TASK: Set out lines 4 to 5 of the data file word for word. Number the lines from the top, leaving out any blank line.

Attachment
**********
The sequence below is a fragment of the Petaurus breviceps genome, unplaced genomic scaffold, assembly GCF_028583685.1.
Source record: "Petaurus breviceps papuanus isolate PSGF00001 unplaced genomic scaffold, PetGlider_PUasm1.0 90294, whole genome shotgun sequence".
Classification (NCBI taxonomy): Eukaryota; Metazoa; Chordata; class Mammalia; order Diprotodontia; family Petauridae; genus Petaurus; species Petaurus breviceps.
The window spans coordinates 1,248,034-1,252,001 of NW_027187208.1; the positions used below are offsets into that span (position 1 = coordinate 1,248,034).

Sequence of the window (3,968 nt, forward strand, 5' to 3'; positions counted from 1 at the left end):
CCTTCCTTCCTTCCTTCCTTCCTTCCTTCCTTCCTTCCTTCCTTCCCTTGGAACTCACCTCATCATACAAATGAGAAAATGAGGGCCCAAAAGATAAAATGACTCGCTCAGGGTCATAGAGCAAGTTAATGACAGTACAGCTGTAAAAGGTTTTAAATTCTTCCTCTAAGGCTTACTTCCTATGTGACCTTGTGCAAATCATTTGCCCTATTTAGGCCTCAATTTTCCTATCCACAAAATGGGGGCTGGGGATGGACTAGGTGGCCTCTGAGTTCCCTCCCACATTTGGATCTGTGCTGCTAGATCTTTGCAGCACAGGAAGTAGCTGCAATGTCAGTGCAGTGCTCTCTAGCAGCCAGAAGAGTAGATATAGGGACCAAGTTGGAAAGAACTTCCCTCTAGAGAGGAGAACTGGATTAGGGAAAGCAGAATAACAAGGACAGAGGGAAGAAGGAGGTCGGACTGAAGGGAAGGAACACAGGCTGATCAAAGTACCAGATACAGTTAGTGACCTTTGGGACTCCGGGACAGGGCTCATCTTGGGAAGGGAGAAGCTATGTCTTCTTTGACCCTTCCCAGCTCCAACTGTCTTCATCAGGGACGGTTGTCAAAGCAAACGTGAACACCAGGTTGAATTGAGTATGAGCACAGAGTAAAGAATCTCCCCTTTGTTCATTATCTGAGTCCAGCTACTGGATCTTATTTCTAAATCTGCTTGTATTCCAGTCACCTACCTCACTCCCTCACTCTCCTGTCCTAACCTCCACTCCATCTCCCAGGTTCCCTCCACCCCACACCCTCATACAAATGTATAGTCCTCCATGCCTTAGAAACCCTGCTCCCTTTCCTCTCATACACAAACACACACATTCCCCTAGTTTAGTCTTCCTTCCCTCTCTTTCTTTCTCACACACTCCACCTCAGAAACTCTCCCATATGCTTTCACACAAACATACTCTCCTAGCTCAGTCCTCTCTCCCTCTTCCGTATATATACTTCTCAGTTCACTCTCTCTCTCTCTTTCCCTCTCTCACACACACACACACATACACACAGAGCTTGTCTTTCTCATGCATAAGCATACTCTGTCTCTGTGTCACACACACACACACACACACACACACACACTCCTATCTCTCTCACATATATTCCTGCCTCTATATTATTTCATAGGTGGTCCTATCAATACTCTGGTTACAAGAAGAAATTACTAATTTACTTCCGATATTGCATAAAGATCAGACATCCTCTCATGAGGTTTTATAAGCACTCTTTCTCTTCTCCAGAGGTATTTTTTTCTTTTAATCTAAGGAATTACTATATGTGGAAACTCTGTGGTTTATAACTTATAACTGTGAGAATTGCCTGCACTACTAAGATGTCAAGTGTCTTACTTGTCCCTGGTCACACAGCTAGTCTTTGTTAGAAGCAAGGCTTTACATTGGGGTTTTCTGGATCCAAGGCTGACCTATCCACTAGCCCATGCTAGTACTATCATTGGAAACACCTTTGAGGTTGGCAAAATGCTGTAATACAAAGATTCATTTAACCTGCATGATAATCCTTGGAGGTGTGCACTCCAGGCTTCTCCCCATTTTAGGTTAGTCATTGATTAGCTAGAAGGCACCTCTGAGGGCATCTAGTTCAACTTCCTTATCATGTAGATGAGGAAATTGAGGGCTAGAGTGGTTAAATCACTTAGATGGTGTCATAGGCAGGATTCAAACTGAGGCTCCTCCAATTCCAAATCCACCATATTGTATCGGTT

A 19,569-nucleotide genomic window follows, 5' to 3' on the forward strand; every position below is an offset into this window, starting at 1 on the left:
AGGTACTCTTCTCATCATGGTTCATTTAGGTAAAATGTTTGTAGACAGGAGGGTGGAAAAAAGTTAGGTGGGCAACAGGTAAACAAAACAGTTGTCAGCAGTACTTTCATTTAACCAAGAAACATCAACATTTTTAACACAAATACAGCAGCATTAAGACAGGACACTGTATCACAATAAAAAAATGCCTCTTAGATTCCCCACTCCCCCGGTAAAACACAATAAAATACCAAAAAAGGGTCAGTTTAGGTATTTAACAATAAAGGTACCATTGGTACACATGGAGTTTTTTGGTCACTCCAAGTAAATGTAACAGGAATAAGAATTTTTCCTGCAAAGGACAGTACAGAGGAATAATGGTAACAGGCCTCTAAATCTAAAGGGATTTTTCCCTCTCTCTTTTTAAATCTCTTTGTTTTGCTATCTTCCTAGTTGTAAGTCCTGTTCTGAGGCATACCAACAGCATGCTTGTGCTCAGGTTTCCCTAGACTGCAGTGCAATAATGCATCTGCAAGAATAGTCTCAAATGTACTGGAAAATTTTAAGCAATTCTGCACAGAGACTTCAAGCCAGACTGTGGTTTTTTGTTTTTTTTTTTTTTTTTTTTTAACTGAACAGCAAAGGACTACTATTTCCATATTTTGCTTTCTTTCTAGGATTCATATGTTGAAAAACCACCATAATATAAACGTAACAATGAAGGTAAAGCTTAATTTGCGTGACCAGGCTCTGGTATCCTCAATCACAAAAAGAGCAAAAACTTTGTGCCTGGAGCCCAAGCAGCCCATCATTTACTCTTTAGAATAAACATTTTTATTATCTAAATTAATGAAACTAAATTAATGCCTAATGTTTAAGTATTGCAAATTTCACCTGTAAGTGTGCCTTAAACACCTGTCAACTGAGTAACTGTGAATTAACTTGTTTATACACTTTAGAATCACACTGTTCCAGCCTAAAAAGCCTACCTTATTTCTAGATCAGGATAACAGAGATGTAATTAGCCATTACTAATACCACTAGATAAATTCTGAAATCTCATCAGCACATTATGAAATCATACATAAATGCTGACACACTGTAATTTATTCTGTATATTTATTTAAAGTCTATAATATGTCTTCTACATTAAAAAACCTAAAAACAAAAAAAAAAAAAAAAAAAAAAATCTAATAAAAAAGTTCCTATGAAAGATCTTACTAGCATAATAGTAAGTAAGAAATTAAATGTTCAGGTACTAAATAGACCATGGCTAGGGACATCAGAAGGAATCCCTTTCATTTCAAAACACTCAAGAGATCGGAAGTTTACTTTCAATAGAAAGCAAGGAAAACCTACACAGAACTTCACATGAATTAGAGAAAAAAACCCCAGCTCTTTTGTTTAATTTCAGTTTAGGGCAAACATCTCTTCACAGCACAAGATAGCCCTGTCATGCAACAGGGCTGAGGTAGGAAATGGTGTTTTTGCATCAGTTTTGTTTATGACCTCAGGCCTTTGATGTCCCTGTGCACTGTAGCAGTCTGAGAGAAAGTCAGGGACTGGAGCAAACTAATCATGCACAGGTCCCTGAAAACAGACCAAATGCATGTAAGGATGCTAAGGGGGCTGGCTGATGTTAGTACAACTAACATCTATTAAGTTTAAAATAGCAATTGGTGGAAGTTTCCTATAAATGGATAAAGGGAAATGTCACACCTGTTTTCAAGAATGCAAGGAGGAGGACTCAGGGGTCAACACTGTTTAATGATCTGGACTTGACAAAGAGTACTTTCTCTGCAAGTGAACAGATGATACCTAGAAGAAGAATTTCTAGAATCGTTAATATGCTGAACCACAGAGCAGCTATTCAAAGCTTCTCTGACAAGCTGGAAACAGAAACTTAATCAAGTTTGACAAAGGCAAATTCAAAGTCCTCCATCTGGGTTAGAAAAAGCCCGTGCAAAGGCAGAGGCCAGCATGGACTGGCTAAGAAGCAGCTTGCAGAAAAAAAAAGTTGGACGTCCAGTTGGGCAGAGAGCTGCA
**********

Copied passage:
The window spans coordinates 1,248,034-1,252,001 of NW_027187208.1; the positions used below are offsets into that span (position 1 = coordinate 1,248,034).

Sequence of the window (3,968 nt, forward strand, 5' to 3'; positions counted from 1 at the left end):